Published June 17, 2010 By CED Program Interns & Students
Adam Parker is a Masters in Public Administration alumnus at UNC Chapel Hill. Parker is entering UNC Law in the fall and currently works with Lenoir County, North Carolina.
This post discusses challenges around implementing the Martin Luther King corridor associated with the North Carolina Department of Transportation, community organizing, and grant funding requirements. The end of the post provides a few quick updates on Lenoir County’s STEM effort, organizing a Pro Bono trip by UNC Law students to Lenoir County, and expanding CCP’s impact into LaGrange, NC.
When working on capital assets, sometimes one wishes to “just build.” Several times throughout the process of implementing the changes along the Martin Luther King corridor, this impulse has taken hold. However, as most readers of this blog know, implementation is much more complicated than “just building.”
The improvements along MLK have many moving parts that need to be approved by myriad entities. There is a traffic circle that will be constructed, 50 new tree plantings, 10 new streetlights, 13 crosswalks, a new mural and fence at a school along MLK, 2,600 feet of new sidewalks, and a workshop that must take place within the 18 month time-frame of the grant award.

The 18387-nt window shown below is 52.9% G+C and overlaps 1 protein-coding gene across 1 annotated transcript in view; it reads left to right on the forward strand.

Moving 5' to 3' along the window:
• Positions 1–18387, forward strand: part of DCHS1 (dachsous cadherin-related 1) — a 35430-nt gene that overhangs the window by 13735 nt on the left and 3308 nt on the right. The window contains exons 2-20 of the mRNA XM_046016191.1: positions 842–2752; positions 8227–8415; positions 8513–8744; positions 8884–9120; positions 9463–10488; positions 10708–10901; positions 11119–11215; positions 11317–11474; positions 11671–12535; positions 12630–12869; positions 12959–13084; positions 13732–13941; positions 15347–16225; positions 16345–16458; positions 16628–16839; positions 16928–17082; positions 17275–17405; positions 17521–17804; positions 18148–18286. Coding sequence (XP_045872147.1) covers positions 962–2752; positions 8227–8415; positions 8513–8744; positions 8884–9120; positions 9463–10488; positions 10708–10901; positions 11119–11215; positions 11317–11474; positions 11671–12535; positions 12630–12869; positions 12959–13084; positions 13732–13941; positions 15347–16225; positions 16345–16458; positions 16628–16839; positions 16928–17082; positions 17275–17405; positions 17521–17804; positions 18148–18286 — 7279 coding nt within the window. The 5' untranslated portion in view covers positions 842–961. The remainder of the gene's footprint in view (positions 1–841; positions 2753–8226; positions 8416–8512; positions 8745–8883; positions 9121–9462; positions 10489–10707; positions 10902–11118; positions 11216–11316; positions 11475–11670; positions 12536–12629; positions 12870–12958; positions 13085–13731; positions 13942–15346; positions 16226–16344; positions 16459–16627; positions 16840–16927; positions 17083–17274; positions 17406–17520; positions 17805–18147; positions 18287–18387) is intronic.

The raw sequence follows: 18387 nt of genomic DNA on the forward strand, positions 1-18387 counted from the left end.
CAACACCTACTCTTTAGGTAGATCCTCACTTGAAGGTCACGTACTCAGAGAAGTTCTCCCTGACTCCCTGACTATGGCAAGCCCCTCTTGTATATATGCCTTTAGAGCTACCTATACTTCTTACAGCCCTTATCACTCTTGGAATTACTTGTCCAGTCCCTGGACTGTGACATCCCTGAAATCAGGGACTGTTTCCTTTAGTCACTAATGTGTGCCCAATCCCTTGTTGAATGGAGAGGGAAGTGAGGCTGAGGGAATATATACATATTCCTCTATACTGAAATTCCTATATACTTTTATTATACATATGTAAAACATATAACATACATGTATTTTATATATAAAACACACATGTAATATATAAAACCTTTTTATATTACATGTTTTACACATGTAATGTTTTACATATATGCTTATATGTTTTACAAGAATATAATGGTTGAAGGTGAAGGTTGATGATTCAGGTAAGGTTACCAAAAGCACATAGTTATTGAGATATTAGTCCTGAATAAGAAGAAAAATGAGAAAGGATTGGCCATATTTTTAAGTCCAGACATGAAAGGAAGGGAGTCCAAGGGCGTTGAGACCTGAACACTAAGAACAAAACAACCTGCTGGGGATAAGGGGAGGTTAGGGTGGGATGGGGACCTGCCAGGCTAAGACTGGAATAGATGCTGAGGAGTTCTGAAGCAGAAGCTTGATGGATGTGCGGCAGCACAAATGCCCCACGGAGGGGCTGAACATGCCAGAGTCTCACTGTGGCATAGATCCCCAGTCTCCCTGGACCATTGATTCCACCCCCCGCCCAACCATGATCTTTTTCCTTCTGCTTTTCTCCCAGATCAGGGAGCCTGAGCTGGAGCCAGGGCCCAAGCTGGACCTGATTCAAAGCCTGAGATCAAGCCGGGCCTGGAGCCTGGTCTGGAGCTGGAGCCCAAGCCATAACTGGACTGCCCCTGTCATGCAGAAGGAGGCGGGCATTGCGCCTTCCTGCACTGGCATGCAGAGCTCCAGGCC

Traffic Circle Coordination
Martin Luther King Boulevard in Kinston is also known as North Carolina Highway 11, meaning it is a road maintained by the North Carolina Department of Transportation (NCDOT). As such, several changes along this road need to be cleared with NCDOT before construction can begin.
The City of Kinston would like to coordinate its “Creating Livable Communities” workshop around the groundbreaking of the traffic circle, which requires first a groundbreaking date from NCDOT. Additionally, NCDOT will bid the traffic circle and will take the lead on its construction.
A Complicated Fence
The design and location of the mural and fence has also presented its share of complications. The Golden Leaf grant application awarded in the fall called for both a mural and a fence to be placed at Sampson School. Sampson currently has a deteriorating chain link fence and a upgrade is certainly needed. However, at a meeting of the Kinston Community Council for the Arts, several council members suggested the fence be placed at Southeast School (also along the MLK corridor).
The reasoning for moving the location was the recent move of the Boys and Girls Club from Sampson School to Lenoir Community College and Sampson’s low enrollment rate (it is an alternative school where students from other high schools are sent when behavioral and other issues of school fit arise). Moving the fence would require a resubmitting of the grant to Golden Leaf and a potential loss of funds for changing the project scope. It appears likely that the fence and mural will remain at Sampson School.
Another issue the ownership of the current fence. After examining several tax cards and property easements, it appears the fence is owned by Lenoir County Public Schools. This means approval will be needed from the school board to remove the existing fence and replace it with a wrought-iron design.